Sen. Rand Paul marked the 50th anniversary of the Civil Rights Act at a ceremony this week honoring the late Maurice Rabb, a renowned ophthalmologist and civil rights leader.
It was part of his aggressive outreach to African-Americans and other nontraditional GOP voters as he works to expand the Republican Party and as he crisscrosses the country laying groundwork for a potential presidential campaign.
It's a community in which he has some fences to mend.
While campaigning for the Senate four years ago, Paul sparked a firestorm for questioning parts of the historic law, especially its underpinnings that place restrictions on private property.
Paul is now considered a likely presidential contender. And as the most active Republican leader in the effort to recruit African-Americans to the GOP, his comments from four years ago have become a thorn in his side.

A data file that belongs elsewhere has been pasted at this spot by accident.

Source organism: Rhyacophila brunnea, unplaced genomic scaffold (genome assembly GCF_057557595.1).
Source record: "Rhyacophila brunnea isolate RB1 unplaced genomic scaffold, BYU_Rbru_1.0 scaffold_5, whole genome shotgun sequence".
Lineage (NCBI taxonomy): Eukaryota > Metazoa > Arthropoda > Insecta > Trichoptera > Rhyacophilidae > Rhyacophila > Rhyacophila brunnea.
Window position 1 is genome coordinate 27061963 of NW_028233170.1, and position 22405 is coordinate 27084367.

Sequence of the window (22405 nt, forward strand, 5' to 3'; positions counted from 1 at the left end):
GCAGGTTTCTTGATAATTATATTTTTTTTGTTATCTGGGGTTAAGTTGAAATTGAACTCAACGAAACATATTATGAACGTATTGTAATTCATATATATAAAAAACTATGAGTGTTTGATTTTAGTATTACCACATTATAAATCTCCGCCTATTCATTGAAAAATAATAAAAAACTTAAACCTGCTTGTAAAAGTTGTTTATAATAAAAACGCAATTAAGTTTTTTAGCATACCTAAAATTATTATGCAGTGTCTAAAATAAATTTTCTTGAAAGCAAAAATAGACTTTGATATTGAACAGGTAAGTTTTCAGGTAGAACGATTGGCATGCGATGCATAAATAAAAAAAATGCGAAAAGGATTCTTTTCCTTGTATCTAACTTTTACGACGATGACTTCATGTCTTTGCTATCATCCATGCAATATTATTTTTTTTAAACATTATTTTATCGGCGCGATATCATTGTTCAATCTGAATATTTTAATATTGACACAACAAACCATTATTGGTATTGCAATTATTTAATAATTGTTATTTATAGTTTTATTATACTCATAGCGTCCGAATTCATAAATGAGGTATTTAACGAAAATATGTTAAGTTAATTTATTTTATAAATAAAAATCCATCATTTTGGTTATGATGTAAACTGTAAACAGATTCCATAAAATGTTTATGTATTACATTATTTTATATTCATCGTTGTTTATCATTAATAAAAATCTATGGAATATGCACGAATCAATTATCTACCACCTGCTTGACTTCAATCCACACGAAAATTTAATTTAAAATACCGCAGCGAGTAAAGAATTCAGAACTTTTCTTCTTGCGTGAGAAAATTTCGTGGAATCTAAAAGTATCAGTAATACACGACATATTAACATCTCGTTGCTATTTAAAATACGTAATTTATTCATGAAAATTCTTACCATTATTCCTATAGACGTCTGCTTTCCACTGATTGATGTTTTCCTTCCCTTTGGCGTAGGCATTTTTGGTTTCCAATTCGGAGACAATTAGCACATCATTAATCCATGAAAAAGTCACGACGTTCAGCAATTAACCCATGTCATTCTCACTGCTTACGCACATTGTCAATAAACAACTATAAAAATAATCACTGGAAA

As Paul works to appeal to African-Americans on the policy front, he'll need to continue sharpening his message skills.
"He learned a very, very valuable lesson: If it's too complicated to explain your position, you're probably in trouble," said GOP strategist Ford O'Connell.
He's tried to clean up and clarify his comments about the Civil Rights Act, and in May 2012, he told CNN's Wolf Blitzer that he would have voted for the bill in 1964 if he had the chance. He "would have been there marching with Martin Luther King" during the civil rights movement, he said.
From a strategy standpoint, O'Connell said Paul has "gotten a lot better" at talking to the media and it's "wise" for him to be active in appealing to the African-American community, not only for his own political future, but for the Republican Party as a whole.
"His job between now and then is to continue what he's doing with minority outreach and try to bury this every way possible," he said.